By AVA TURNQUEST
Tribune Chief Reporter
BACKLASH from the ill-fated Fyre Festival has moved one supermodel involved in the event to tears.
Australian supermodel Shanina Shaik broke her silence on her role in the failed luxury event stating she was “dragged into it”.
“I cried when I watched it,” she told the Daily Telegraph, referring to the Netflix documentary on the debacle. “It is really horrific what happened. The girls and I were just kind of dragged into it. We would never want to promote something like that or take someone’s money.”
The 27-year-old supermodel, alongside fellow IMG-represented models Hailey Baldwin, Bella Hadid, Alessandra Ambrosio and Chanel Iman, may be asked to testify in the bankruptcy case of Fyre Media, the entity that staged the doomed festival.
Ms Iman also opened up about the ordeal in a recent interview, telling People Magazine she had “no idea what was going to happen.”
For Ms Iman, the most terrifying part of shooting promotional video for the festival was interacting with Exuma’s famous swimming pigs, and she told the media she was afraid of getting bitten by the animals.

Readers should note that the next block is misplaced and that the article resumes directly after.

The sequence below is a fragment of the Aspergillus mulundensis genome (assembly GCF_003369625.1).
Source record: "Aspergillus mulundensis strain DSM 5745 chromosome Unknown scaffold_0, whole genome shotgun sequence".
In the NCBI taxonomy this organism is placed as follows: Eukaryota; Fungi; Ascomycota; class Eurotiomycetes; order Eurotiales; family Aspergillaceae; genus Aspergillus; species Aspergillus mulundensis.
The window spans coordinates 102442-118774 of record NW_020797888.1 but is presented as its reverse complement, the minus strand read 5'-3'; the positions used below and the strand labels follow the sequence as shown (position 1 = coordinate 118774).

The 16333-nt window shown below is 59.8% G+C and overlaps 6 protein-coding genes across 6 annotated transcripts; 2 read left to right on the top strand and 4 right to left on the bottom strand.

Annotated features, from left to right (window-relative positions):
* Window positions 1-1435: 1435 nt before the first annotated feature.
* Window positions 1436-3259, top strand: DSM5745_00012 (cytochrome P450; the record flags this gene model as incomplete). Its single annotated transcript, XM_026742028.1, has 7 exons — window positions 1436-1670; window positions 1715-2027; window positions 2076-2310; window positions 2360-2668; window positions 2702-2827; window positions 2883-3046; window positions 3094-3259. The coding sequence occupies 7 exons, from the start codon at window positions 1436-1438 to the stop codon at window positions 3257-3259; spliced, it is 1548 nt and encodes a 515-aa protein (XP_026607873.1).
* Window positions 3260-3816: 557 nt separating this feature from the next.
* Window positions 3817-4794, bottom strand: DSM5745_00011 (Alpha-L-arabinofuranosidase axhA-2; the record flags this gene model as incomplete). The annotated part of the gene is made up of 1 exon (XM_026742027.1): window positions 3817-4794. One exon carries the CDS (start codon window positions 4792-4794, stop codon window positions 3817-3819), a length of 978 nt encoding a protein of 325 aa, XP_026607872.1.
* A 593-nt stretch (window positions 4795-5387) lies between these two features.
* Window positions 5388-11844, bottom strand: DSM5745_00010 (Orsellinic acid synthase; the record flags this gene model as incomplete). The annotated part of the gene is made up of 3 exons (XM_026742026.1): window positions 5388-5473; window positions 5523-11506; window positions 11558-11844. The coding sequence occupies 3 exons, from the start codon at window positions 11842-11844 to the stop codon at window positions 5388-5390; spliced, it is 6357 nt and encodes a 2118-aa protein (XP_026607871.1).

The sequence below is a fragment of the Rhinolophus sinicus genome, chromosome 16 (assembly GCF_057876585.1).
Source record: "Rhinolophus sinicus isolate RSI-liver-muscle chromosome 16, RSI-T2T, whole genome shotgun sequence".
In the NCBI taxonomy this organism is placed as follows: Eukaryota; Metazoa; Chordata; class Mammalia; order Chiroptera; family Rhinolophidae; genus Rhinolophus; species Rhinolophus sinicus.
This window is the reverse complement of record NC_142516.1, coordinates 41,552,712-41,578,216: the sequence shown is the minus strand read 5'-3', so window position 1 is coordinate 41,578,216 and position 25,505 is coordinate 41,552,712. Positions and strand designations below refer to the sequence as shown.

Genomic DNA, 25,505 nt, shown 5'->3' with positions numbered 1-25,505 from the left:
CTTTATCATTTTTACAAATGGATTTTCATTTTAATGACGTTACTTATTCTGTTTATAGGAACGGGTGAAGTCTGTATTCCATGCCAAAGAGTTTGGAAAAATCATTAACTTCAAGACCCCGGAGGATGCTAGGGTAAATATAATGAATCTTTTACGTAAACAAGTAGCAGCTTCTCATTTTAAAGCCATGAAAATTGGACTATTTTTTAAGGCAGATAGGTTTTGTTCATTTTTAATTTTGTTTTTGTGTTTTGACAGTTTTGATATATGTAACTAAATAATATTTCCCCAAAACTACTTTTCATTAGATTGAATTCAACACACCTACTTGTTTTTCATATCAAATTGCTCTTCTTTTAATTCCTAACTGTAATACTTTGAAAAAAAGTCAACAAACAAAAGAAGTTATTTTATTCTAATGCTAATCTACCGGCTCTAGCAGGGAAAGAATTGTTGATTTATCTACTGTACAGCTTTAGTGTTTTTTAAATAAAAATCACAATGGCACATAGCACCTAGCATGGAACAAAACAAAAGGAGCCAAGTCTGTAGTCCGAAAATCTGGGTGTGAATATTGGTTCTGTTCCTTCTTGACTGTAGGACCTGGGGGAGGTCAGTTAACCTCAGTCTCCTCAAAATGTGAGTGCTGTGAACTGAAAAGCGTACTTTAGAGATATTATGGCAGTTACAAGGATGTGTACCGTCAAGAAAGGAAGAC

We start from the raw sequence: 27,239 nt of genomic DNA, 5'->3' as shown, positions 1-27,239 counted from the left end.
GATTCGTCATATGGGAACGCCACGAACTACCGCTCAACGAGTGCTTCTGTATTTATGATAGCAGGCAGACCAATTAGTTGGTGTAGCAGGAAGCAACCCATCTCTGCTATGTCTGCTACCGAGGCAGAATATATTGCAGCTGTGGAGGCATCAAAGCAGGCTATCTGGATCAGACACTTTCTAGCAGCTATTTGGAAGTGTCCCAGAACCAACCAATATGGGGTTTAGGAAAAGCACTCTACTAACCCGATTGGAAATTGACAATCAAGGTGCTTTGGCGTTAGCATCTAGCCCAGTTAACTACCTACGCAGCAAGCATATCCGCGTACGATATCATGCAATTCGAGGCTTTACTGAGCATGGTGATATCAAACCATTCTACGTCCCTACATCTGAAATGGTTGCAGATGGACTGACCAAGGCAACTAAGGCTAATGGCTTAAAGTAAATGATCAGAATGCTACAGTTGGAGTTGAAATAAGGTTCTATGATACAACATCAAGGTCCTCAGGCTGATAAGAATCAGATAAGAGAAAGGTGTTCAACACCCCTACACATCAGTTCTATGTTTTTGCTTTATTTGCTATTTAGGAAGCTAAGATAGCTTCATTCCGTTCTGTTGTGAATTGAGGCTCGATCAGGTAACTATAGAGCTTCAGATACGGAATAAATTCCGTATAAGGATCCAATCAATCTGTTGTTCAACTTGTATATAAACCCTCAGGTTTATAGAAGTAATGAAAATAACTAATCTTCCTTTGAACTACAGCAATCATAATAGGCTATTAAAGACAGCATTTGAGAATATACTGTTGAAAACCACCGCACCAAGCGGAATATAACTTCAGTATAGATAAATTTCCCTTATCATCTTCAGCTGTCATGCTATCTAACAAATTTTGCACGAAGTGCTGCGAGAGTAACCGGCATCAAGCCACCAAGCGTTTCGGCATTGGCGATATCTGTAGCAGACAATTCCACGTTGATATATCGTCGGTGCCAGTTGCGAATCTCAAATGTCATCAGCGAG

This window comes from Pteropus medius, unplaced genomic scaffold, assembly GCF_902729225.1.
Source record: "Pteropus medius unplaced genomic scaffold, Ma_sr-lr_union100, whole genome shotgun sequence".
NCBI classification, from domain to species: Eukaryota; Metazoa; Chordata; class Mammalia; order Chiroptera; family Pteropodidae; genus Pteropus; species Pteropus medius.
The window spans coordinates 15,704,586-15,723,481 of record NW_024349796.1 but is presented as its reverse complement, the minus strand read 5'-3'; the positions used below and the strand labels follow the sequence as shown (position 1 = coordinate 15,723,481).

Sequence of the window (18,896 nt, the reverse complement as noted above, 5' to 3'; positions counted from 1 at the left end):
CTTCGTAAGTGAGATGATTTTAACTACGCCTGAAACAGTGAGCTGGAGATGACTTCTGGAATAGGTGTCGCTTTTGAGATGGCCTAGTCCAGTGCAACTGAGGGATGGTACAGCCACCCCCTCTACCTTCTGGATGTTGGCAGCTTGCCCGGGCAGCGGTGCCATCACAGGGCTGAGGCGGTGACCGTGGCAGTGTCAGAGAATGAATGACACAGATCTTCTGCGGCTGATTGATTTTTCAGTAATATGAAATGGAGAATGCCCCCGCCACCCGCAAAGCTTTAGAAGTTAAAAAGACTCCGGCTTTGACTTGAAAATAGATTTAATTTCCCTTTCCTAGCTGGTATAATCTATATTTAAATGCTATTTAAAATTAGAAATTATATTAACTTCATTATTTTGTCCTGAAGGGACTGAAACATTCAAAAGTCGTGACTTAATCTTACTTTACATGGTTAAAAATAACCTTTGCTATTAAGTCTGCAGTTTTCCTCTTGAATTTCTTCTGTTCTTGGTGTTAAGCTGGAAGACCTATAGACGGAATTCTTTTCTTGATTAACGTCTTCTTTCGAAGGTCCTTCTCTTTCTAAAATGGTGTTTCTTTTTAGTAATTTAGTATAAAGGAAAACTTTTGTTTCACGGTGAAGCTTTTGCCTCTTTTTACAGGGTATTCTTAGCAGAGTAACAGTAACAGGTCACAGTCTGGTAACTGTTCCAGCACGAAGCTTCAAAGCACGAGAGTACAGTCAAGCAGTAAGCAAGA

A New York judge granted an ex-parte order last month seeking subpoenas for celebrities who helped to build up the hype around the failed festival.
Convicted fraudster Billy McFarland, organiser of the festival, raised $26 million from investors and officials are trying to determine how that money was spent.
IMG reportedly received US$1.2 million from McFarland to promote the event between November 2016 and February 2017, according to the trustee overseeing the bankruptcy case.
According to Billboard, McFarland paid out $11.3 million in the weeks and months leading up to the doomed festival. Ms Shaik further explained: “When a client comes to my agent and has a vision or a project they want to work with us on, my agency always makes sure we are protected and looked after.”
Meanwhile, a GoFundMe account for Maryann Rolle, an Exuma restaurant owner who was shafted by festival organisers, raised more than $217,000 in donations up to press time.
Mrs Rolle’s story of losing thousands of dollars when the festival collapsed in 2017 resonated with viewers. She was contracted to provide catering support and lodging for the festival. At the peak of the event, she produced 1,000 meals per day.